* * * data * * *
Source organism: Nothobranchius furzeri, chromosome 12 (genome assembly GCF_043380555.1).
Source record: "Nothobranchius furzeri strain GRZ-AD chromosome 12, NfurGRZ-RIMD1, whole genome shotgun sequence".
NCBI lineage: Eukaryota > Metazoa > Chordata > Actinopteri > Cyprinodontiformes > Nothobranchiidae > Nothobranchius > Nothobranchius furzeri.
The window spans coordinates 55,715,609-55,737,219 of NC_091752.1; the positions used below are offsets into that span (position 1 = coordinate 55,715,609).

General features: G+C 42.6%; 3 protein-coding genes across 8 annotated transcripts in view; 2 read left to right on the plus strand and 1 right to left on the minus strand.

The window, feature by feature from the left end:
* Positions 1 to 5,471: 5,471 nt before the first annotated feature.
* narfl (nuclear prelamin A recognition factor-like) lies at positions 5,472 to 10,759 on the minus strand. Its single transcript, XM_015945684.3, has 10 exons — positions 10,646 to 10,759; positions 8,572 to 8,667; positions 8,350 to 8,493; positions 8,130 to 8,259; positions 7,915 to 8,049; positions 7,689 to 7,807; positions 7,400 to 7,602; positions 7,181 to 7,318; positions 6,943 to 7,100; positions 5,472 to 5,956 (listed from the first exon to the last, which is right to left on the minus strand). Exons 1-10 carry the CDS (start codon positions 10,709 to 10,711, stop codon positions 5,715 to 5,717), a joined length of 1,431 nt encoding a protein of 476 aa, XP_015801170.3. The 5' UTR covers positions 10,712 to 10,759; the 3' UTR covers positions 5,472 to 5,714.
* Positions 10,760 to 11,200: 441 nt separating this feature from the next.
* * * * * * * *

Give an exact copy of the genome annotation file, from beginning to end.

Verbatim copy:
Source organism: Nothobranchius furzeri, chromosome 12 (genome assembly GCF_043380555.1).
Source record: "Nothobranchius furzeri strain GRZ-AD chromosome 12, NfurGRZ-RIMD1, whole genome shotgun sequence".
NCBI lineage: Eukaryota > Metazoa > Chordata > Actinopteri > Cyprinodontiformes > Nothobranchiidae > Nothobranchius > Nothobranchius furzeri.
The window spans coordinates 55,715,609-55,737,219 of NC_091752.1; the positions used below are offsets into that span (position 1 = coordinate 55,715,609).

General features: G+C 42.6%; 3 protein-coding genes across 8 annotated transcripts in view; 2 read left to right on the plus strand and 1 right to left on the minus strand.

The window, feature by feature from the left end:
* Positions 1 to 5,471: 5,471 nt before the first annotated feature.
* narfl (nuclear prelamin A recognition factor-like) lies at positions 5,472 to 10,759 on the minus strand. Its single transcript, XM_015945684.3, has 10 exons — positions 10,646 to 10,759; positions 8,572 to 8,667; positions 8,350 to 8,493; positions 8,130 to 8,259; positions 7,915 to 8,049; positions 7,689 to 7,807; positions 7,400 to 7,602; positions 7,181 to 7,318; positions 6,943 to 7,100; positions 5,472 to 5,956 (listed from the first exon to the last, which is right to left on the minus strand). Exons 1-10 carry the CDS (start codon positions 10,709 to 10,711, stop codon positions 5,715 to 5,717), a joined length of 1,431 nt encoding a protein of 476 aa, XP_015801170.3. The 5' UTR covers positions 10,712 to 10,759; the 3' UTR covers positions 5,472 to 5,714.
* Positions 10,760 to 11,200: 441 nt separating this feature from the next.